Frank and Tonyia Peasley of Brooksville are among a growing number of entrepreneurs in Maine who are successfully farming oysters — perhaps nature’s sweetest bivalve.

Their Little Island Oyster Co. is based on a tiny island the couple own on the Bagaduce River and it is there that they sort, grade and pack the oysters that they nurture for several seasons to maturity.

Most of their product — small, deep-cupped, briny-sweet — is currently shipped to out-of-state buyers, but the couple plans to increase production and offer more to local markets.

Several operations are producing oysters from local waters up and down the coast, and if you don’t see them at your seafood counter, ask!


Consult a good basic cookbook or go online for instructions on how best to open fresh oysters — or call ahead and ask the guy at the seafood counter to do it.

Serves four 

About 3 dozen fresh raw oysters

Horseradish, either freshly grated or from a fresh bottle of prepared horseradish


Lemon wedges

Tabasco sauce or other liquid hot pepper sauce

Mignonette sauce (recipes follow) 

Either have the oysters shucked at the fish market or shuck them yourself. Arrange on a large platter on a bed of crushed ice. 

Place horseradish, ketchup, lemon wedges and/or mignonette sauce in small bowls, but leave the hot pepper sauce in the bottle. Suggest that guests dress their oysters as they desire. Slurp and eat.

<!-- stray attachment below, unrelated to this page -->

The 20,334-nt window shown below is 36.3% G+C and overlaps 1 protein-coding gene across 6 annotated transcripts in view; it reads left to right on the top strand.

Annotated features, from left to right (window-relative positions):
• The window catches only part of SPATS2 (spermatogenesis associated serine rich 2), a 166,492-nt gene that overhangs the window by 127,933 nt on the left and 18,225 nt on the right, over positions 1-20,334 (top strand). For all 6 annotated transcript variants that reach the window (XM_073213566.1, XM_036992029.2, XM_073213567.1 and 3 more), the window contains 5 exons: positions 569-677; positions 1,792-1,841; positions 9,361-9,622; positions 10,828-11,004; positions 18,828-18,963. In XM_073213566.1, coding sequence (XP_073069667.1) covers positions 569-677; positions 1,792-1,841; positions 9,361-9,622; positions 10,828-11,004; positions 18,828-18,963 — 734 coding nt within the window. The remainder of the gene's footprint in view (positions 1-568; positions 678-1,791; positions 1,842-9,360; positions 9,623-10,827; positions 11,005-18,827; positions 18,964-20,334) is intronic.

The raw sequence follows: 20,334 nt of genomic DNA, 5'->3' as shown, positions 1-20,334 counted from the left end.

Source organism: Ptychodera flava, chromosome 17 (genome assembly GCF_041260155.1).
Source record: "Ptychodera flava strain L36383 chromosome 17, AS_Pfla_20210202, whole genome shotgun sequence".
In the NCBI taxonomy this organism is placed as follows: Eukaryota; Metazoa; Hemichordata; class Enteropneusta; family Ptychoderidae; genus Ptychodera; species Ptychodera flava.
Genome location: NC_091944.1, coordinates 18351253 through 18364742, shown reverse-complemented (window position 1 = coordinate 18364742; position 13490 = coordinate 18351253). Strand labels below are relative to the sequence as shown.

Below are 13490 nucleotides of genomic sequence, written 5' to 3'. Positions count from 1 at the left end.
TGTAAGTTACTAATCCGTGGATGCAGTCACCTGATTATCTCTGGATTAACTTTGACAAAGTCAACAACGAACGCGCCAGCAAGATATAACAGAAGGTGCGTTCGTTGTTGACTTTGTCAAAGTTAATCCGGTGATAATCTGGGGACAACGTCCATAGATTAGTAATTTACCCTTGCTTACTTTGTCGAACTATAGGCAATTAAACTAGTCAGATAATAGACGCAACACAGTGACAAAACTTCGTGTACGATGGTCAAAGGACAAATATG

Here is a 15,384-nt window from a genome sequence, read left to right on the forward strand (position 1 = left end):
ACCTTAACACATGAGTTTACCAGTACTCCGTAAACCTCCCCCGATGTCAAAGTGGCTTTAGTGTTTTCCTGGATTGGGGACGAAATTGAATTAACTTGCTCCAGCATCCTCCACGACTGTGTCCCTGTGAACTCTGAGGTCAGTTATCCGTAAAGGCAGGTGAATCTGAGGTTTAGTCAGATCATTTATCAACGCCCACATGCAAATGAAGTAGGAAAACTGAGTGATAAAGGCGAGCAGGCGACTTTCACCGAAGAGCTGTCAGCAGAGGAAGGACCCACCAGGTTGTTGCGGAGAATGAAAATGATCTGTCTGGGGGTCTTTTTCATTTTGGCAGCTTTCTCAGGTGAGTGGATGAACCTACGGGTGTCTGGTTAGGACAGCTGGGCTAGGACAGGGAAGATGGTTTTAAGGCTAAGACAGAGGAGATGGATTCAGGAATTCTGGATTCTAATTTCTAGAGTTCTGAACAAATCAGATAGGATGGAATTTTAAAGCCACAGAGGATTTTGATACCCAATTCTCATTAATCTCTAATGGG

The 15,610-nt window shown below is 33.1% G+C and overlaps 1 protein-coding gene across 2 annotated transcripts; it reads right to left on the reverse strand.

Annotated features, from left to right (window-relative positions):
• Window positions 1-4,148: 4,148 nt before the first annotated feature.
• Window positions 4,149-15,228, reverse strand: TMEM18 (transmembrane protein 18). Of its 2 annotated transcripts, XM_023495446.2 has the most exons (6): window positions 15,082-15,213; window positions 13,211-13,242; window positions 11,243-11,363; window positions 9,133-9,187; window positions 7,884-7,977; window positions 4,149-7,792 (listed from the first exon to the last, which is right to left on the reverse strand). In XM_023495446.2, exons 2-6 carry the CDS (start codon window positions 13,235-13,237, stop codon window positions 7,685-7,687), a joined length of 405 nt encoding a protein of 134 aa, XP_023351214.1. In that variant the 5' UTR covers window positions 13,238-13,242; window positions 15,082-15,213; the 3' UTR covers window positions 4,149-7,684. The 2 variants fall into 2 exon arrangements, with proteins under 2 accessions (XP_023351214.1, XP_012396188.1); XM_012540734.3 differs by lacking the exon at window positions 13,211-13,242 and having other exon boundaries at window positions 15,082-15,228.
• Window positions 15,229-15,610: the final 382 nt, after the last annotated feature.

Classic mignonette is 1 tablespoon minced shallots stirred into 1/3 cup white wine or champagne vinegar, with cracked black pepper added to taste.


Mango mignonette — Add about 1 tablespoon finely chopped fresh mango or papaya.

Cranberry mignonette — Add 1 tablespoon finely chopped fresh cranberries and a pinch of sugar.

Herb mignonette — Add 1 tablespoon chopped cilantro, parsley or tarragon.

Jalapeno mignonette — Add about 2 teaspoons chopped jalapeno or other fresh hot pepper.

Ginger mignonette — Add about 2 teaspoons minced or grated fresh ginger root.


For many New Englanders, oyster stew or scalloped oysters is a traditional favorite to serve for a meatless Christmas Eve supper. Threads of bright green spinach add color and bright flavor to this version of classic oyster stew. Oyster crackers or French bread and a salad of hearty greens and halved grape tomatoes are good accompaniments. 

Serves four

3 tablespoons butter

1 medium onion, chopped

1 celery rib, thinly sliced (about 1 cup)

2 tablespoons flour

4 cups whole milk

1 tablespoon chopped fresh thyme or 1 teaspoon dried

1 pint shucked oysters with their liquor

1 tablespoon Worcestershire sauce

2 cups baby spinach leaves, thinly sliced

Salt and freshly ground black pepper 

In a soup pot, heat the butter. Add onion and celery and cook over medium heat, stirring often, until softened, 5 to 8 minutes. Sprinkle on the flour and cook, stirring, for 1 minute. Slowly whisk in the milk, add the thyme, and bring to a boil, whisking until smooth and lightly thickened.

Add the oysters with their liquor and the Worcestershire sauce. Simmer just until the edges of the oysters curl, 2 to 3 minutes.

Add the spinach and simmer until wilted, about 2 minutes. Season with salt and pepper to taste. 

Brooke Dojny is author or co-author of more than a dozen cookbooks, most recently “Lobster!” (Storey, 2012). She lives on the Blue Hill peninsula, and can be contacted via Facebook at: